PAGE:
Why push reciprocity and silencers and not something more sweeping, such as the repeal of the background check system?
The NRA can make advancements on multiple fronts, but it still has to exert care, proceed at least with some sense of caution, and I’m sure the NRA knows this. Which is to say, turning to your example, there is, at bare minimum, very widespread support for at least minimal background checks. So the NRA still wants to tread carefully.
Key to this is finding benign-sounding ways to advance legislative priorities, and reciprocity is a good fit. It sounds so simple, especially when you draw an analogy to driver’s licenses. You have a driver’s license in Pennsylvania, so you should be able to use it in New York, too. But nationwide reciprocity would be a major change in the laws of most states. It would reduce the concealed-carry permitting standards of every state to those of the state with the most minimal criteria. The NRA is quite ingenious in finding ways of doing these things.
Do you think the reciprocity proposal has a chance of passing Congress?
The key question is whether Senate Democrats would be able to block it. I think this would be pretty high up on the list of bills Democrats would want to filibuster, and it’s hard to imagine Republicans forging a compromise to get around it. If Democrats can make a filibuster stick, I’m not sure what is the path to advancement.
There’s also a federal bill seeking to repeal the Gun-Free School Zones Act. Do you think it has a shot?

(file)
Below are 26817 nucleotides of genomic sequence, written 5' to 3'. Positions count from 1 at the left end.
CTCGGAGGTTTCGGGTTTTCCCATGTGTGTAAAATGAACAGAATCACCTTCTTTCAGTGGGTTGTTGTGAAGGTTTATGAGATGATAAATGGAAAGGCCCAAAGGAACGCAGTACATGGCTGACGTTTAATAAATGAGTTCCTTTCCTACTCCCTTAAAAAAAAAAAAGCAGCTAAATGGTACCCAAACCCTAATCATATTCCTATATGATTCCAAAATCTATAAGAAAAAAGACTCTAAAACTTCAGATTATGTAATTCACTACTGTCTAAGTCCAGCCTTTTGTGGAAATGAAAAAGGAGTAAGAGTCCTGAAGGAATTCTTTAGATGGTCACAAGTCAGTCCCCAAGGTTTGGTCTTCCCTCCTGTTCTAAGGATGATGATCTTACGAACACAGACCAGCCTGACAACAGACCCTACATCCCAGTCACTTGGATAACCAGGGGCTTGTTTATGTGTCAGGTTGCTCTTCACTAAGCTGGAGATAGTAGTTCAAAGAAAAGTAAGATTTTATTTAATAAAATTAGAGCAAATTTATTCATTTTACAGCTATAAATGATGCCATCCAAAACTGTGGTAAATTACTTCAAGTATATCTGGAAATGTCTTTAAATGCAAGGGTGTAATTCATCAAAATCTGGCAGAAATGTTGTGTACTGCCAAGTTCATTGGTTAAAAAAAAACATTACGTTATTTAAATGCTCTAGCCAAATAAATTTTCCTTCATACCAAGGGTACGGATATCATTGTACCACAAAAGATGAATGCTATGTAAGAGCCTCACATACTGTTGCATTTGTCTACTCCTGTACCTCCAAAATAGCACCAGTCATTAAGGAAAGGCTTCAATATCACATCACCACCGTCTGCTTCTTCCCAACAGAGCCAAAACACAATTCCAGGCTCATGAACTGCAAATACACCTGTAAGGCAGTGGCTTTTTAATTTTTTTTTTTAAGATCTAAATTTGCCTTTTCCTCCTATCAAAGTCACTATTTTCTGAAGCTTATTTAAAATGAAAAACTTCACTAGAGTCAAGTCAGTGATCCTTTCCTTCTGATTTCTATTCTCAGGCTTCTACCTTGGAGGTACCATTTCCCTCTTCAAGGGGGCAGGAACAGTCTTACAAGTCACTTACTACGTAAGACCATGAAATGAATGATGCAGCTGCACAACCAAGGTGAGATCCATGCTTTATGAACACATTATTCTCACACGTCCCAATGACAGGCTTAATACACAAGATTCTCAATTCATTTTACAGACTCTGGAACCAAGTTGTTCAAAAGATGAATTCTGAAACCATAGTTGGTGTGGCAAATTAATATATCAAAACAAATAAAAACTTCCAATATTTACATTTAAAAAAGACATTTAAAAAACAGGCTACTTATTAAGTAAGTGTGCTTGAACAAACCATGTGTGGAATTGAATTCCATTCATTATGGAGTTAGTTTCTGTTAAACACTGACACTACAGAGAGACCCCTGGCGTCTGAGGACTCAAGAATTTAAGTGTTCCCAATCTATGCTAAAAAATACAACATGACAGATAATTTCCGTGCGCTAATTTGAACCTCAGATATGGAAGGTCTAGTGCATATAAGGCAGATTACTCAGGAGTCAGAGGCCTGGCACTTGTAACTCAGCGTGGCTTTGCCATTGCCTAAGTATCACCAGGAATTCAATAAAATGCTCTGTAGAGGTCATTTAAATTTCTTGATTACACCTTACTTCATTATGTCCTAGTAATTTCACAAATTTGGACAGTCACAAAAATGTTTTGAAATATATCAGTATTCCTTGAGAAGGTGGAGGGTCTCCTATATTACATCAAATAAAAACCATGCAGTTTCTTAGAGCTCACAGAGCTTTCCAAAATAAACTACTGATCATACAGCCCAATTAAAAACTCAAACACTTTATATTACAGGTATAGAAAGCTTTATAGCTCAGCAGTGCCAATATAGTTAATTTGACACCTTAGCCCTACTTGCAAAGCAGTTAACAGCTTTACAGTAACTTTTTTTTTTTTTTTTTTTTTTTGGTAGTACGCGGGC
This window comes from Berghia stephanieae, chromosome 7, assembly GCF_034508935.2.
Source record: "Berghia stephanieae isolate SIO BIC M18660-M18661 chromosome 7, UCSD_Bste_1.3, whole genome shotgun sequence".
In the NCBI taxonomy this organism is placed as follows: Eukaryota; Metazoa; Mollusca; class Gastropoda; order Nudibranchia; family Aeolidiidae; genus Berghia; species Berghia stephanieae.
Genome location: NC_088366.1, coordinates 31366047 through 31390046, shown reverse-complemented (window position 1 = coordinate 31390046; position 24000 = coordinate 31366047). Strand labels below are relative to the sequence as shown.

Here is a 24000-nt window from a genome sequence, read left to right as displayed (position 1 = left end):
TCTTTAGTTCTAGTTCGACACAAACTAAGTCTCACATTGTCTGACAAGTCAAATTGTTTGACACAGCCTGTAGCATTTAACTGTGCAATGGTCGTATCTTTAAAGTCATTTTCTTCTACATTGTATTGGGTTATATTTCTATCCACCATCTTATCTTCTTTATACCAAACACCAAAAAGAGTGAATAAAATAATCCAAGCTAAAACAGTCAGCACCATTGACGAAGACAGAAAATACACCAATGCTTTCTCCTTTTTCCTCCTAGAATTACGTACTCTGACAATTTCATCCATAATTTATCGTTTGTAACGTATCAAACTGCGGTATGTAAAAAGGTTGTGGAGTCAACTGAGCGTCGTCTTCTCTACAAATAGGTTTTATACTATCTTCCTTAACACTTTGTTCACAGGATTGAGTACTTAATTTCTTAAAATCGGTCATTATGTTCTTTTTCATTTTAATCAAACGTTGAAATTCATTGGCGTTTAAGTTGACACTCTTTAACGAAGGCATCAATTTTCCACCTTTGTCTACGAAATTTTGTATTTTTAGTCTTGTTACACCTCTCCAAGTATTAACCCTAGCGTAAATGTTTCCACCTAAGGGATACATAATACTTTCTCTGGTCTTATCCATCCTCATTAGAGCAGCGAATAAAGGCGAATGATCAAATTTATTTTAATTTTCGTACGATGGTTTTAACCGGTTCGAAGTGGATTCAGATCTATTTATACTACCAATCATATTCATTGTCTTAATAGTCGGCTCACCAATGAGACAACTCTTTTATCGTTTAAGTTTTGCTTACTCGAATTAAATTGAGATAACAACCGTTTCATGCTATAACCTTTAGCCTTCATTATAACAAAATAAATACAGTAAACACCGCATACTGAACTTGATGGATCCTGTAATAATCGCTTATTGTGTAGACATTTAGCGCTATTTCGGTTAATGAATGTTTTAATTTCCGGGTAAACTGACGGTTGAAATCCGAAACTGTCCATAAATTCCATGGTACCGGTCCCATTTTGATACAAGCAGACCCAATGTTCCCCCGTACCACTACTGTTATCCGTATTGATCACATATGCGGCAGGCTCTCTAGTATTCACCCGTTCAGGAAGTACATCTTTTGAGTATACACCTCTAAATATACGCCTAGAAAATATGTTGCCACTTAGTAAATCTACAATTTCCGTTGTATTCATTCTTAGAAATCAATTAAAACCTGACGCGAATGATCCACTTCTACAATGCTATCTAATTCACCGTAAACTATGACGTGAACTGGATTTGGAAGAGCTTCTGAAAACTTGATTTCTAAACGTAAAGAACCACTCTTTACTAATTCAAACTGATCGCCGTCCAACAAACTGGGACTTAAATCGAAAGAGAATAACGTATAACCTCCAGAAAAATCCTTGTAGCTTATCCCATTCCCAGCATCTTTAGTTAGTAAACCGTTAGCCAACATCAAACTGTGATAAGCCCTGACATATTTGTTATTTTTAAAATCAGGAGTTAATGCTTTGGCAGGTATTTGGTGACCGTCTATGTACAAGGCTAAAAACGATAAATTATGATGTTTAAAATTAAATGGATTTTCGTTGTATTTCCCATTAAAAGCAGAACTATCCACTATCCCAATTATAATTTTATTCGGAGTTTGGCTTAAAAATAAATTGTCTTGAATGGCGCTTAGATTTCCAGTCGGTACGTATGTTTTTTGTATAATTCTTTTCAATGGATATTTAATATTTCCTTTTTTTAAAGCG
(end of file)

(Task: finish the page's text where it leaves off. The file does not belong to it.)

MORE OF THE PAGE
It’s a tough call, precisely because we’re talking about public schools, and that’s much more of a state matter. I think almost every state still has a gun-free school zone law on the books. I think an effort to repeal gun-free school zones would be met with a fair amount of resistance. Unlike reciprocity, you can’t really paste over guns in public schools.
That’s also true of a lot of the legislation advancing at the state level: There are permitless-carry bills, campus-carry bills, bills to allow guns in airports and government buildings. These are measures that, until recently, were considered fringe. Now some of them are top priorities for state Republican parties.
They’ve become viable because we’ve seen a rightward shift in American politics, generally speaking. Ideas that are viable today would have been seen as far too extreme 20 years ago. The rightwing itself has become far more conservative. There’s all kinds of data on this. Democrats, ideologically, are pretty much where they’ve been over the last 20 years. But Republicans have become far more conservative. That’s part of the reason why Trump won. The gun bills the NRA pushes are part of this larger rightward shift — that, and the never-ending drumbeat from the NRA that gun rights are under attack. The inevitable consequence of all the apocalyptic rhetoric is that you continually move toward what would have been considered an extremist agenda in years gone by. Part of the reason the NRA keeps moving in that direction is that it has gotten much of what it wants. The NRA has to keep developing new measures to enact to have a purpose, maintain support, and keep the base motivated.
I wonder how the NRA will measure success over the next four years. It seems its concerns go beyond gun rights — for instance, it appears to have a stake in the fight over immigration, too.
A cluster of issues come together with gun rights zealots. They’re predominantly older white males who think the country is falling apart at the seams; they’re suspicious of outsiders, and quick to blame others for issues the country may face. The worldview typical of an NRA member is the same as that of a far-right conservative person. This is the group that has been very important for the Trump coalition.
Last question: Is there anything that might decrease the NRA’s sway over the Republican party?
The simple answer: No — not as long as the Republican base continues to be what it is.